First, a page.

Wednesday, January 15, 2014

Her

Alternate Title:  Boy Meets iPhone

One sentence synopsis:   An introverted divorcĂ© finds love and acceptance with his artificially-intelligent Operating System.


Things Havoc liked:  Joaquin Phoenix is a strange man. I suppose that's not exactly a revelation to most of you, but in Phoenix' case, his strangeness often manifests in the types of movies he chooses to make. Films like The Master or Quills, about cults, madness, and the charisma of borderline madmen, to say nothing of whatever I'm Still Here was supposed to be, do not speak to someone over-concerned with their reputation as a bankable star. But while Phoenix' performances have been... uneven to say the least (his turn in Gladiator was among the few things I didn't like in that film), he's usually at his best when playing half-crazed, emotionally weak characters. Enter Her.

In the near-future, Theodore Twombly (how that's pronounced, I have no idea) is a loser. An author at a company that produces fake handwritten notes for people apparently too busy or otherwise incapable of doing so himself, he subsists on video games and anonymous phone sex with strangers, having lost his wife (not to cancer amazingly enough) to divorce some time previously. Mired in loneliness and depression, he one day sees an ad for a new "intelligent" operating system for his phone and computer, and before long he is not only talking to his phone and computer like it were a close friend, but actually falling in love with it.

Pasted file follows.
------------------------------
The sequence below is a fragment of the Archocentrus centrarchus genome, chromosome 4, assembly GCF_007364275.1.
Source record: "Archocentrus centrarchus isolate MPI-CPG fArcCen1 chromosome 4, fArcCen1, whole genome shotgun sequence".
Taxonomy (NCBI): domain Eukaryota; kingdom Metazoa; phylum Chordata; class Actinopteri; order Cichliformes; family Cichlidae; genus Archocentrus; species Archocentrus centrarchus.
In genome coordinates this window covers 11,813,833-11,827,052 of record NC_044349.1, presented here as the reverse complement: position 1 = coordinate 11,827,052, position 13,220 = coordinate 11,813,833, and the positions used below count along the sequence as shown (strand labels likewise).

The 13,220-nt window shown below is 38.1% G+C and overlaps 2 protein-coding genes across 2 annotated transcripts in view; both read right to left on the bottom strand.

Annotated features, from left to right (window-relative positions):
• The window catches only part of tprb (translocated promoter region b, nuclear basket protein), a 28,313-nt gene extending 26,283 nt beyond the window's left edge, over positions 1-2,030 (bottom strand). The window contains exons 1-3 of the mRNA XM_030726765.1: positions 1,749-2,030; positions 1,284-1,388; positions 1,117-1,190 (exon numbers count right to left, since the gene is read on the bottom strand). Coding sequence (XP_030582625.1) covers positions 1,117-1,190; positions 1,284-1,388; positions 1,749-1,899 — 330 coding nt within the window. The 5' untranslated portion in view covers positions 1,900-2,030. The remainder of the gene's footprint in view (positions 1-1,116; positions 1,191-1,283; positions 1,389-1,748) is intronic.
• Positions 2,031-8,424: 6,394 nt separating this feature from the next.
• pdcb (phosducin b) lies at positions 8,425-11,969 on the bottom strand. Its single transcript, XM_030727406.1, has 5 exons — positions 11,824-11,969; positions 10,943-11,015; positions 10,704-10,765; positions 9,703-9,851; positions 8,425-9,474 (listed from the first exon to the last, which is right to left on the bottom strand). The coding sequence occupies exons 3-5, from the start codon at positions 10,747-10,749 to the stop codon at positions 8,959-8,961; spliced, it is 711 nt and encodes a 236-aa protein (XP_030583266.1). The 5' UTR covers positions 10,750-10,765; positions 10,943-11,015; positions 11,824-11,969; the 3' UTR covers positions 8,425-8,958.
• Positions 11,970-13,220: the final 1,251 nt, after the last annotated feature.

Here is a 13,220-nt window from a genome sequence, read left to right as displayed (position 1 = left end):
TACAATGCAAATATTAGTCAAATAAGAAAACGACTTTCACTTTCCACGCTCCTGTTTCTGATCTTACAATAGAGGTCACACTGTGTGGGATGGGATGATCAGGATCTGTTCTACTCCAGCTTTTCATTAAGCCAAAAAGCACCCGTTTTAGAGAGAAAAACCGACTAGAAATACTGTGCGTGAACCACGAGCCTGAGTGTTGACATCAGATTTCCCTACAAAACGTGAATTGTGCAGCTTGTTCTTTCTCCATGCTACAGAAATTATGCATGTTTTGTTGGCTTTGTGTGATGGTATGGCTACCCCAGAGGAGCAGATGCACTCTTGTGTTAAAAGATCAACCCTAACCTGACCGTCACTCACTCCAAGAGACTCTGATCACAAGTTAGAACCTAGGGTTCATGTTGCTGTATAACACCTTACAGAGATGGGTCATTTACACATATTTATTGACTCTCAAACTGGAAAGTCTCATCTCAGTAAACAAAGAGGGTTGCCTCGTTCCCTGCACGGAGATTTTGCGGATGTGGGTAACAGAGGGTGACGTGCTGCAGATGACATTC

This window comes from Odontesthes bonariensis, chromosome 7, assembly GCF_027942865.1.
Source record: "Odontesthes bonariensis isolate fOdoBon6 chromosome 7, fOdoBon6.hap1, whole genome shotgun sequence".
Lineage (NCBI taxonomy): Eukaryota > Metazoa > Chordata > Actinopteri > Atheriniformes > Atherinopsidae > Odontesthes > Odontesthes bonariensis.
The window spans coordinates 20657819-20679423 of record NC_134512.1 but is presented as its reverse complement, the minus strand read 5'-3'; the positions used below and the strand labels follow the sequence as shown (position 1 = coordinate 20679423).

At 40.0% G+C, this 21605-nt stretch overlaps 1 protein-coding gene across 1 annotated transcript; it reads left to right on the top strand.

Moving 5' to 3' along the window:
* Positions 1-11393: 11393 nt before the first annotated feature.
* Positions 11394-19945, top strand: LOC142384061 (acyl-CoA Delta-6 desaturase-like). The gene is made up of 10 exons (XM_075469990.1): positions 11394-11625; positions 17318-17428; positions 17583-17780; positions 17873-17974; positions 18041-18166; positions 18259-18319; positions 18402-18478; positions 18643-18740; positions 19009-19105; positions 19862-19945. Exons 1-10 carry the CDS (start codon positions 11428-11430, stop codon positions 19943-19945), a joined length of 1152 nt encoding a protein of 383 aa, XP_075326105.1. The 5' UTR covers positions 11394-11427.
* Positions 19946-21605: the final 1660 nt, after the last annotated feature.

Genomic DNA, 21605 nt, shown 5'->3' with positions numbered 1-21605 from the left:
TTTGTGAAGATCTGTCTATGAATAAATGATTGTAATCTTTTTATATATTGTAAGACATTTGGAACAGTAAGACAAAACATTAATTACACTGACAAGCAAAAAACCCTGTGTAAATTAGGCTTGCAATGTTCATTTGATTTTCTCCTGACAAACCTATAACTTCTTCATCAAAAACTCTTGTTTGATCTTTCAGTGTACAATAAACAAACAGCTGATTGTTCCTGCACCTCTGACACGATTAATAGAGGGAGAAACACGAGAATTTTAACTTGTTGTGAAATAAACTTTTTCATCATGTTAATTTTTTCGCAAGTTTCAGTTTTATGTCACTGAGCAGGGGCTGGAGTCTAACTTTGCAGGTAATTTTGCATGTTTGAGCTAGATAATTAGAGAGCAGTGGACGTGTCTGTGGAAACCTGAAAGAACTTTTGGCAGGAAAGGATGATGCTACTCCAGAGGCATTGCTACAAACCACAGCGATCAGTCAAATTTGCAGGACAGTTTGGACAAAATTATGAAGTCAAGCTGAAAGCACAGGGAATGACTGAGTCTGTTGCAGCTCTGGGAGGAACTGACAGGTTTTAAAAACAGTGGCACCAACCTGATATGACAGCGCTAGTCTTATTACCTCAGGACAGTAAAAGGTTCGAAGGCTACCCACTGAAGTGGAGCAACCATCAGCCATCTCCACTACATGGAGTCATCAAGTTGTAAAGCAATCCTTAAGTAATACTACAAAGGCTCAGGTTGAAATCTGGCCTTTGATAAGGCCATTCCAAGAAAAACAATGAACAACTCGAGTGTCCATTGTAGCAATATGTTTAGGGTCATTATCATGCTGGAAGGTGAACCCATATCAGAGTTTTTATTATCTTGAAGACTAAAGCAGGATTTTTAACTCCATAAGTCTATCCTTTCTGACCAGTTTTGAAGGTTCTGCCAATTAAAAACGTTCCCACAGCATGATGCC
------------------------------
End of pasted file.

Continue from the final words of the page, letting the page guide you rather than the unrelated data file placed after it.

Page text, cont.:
And we can see why. Played by the completely-unseen Scarlett Johansson, "Samantha" is a perfect AI, not merely casually intelligent, but possessed of a personality and interests right from the get-go. She is warm and understanding and appears, at least, to be interested in Theodore's life and work, though to what extent this is a facet of the fact that he bought her or genuine is left unexplored. In short, she is the perfect companion for a damaged shut-in like Theodore, particularly one whose dating experiences are such disasters (an early attempt at a date with Tron Legacy's Olivia Wilde is a hoot). What I like about this is that Theodore, despite being an evident loser, is not portrayed as some kind of lecherous monster, nor a "damaged" person with one single flaw which Samantha exists to fix. Through her he grows, yes, and begins to appreciate life and the world more, but he remains more or less who he was before, simply happier and more content with his life. His work improves, his disposition is sunnier, he reconnects with friends and otherwise seems to become a better person. As such, the film chooses to sidestep the question of whether a relationship with what amounts to an iPod can be "real", and skips straight to the question of whether or not the "realness" of said relationship is even important at all.